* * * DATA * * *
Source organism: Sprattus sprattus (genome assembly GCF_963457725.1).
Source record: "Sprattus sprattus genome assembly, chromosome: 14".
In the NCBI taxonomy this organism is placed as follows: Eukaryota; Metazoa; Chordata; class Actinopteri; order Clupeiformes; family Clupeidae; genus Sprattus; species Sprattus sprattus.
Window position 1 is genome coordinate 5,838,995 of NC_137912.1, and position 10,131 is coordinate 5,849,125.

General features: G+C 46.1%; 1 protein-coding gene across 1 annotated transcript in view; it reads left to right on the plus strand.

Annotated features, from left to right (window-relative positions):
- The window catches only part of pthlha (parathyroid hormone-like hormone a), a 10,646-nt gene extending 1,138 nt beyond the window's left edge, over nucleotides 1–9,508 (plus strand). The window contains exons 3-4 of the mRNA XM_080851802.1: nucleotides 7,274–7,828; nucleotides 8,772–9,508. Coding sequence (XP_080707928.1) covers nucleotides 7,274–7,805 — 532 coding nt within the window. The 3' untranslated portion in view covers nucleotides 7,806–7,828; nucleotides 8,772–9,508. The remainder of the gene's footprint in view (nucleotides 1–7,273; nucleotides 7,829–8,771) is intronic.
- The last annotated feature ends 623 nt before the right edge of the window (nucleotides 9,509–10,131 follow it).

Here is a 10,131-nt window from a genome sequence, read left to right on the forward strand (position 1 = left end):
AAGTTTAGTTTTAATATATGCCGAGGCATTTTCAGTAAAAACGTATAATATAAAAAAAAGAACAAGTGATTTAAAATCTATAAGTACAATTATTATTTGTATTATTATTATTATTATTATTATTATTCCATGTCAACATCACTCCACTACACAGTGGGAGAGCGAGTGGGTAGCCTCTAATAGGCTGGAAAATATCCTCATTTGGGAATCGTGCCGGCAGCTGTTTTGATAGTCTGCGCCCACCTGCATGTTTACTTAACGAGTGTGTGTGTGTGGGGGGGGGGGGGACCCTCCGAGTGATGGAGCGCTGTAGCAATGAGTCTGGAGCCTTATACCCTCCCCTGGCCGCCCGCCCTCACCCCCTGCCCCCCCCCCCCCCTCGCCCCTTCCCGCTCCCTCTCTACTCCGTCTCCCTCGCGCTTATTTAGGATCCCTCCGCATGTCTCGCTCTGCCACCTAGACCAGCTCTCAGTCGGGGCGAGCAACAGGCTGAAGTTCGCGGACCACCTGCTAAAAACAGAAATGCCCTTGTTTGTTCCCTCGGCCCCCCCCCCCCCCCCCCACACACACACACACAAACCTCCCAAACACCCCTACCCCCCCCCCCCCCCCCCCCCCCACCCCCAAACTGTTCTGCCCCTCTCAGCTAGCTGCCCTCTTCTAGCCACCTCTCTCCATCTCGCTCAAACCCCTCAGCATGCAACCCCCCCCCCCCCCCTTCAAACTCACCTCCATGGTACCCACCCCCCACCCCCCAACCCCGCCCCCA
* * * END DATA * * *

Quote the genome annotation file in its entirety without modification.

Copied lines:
Source organism: Sprattus sprattus (genome assembly GCF_963457725.1).
Source record: "Sprattus sprattus genome assembly, chromosome: 14".
In the NCBI taxonomy this organism is placed as follows: Eukaryota; Metazoa; Chordata; class Actinopteri; order Clupeiformes; family Clupeidae; genus Sprattus; species Sprattus sprattus.
Window position 1 is genome coordinate 5,838,995 of NC_137912.1, and position 10,131 is coordinate 5,849,125.

General features: G+C 46.1%; 1 protein-coding gene across 1 annotated transcript in view; it reads left to right on the plus strand.

Annotated features, from left to right (window-relative positions):
- The window catches only part of pthlha (parathyroid hormone-like hormone a), a 10,646-nt gene extending 1,138 nt beyond the window's left edge, over nucleotides 1–9,508 (plus strand). The window contains exons 3-4 of the mRNA XM_080851802.1: nucleotides 7,274–7,828; nucleotides 8,772–9,508. Coding sequence (XP_080707928.1) covers nucleotides 7,274–7,805 — 532 coding nt within the window. The 3' untranslated portion in view covers nucleotides 7,806–7,828; nucleotides 8,772–9,508. The remainder of the gene's footprint in view (nucleotides 1–7,273; nucleotides 7,829–8,771) is intronic.
- The last annotated feature ends 623 nt before the right edge of the window (nucleotides 9,509–10,131 follow it).

Here is a 10,131-nt window from a genome sequence, read left to right on the forward strand (position 1 = left end):
AAGTTTAGTTTTAATATATGCCGAGGCATTTTCAGTAAAAACGTATAATATAAAAAAAAGAACAAGTGATTTAAAATCTATAAGTACAATTATTATTTGTATTATTATTATTATTATTATTATTATTCCATGTCAACATCACTCCACTACACAGTGGGAGAGCGAGTGGGTAGCCTCTAATAGGCTGGAAAATATCCTCATTTGGGAATCGTGCCGGCAGCTGTTTTGATAGTCTGCGCCCACCTGCATGTTTACTTAACGAGTGTGTGTGTGTGGGGGGGGGGGGGACCCTCCGAGTGATGGAGCGCTGTAGCAATGAGTCTGGAGCCTTATACCCTCCCCTGGCCGCCCGCCCTCACCCCCTGCCCCCCCCCCCCCCTCGCCCCTTCCCGCTCCCTCTCTACTCCGTCTCCCTCGCGCTTATTTAGGATCCCTCCGCATGTCTCGCTCTGCCACCTAGACCAGCTCTCAGTCGGGGCGAGCAACAGGCTGAAGTTCGCGGACCACCTGCTAAAAACAGAAATGCCCTTGTTTGTTCCCTCGGCCCCCCCCCCCCCCCCCCACACACACACACACAAACCTCCCAAACACCCCTACCCCCCCCCCCCCCCCCCCCCCCACCCCCAAACTGTTCTGCCCCTCTCAGCTAGCTGCCCTCTTCTAGCCACCTCTCTCCATCTCGCTCAAACCCCTCAGCATGCAACCCCCCCCCCCCCCCTTCAAACTCACCTCCATGGTACCCACCCCCCACCCCCCAACCCCGCCCCCA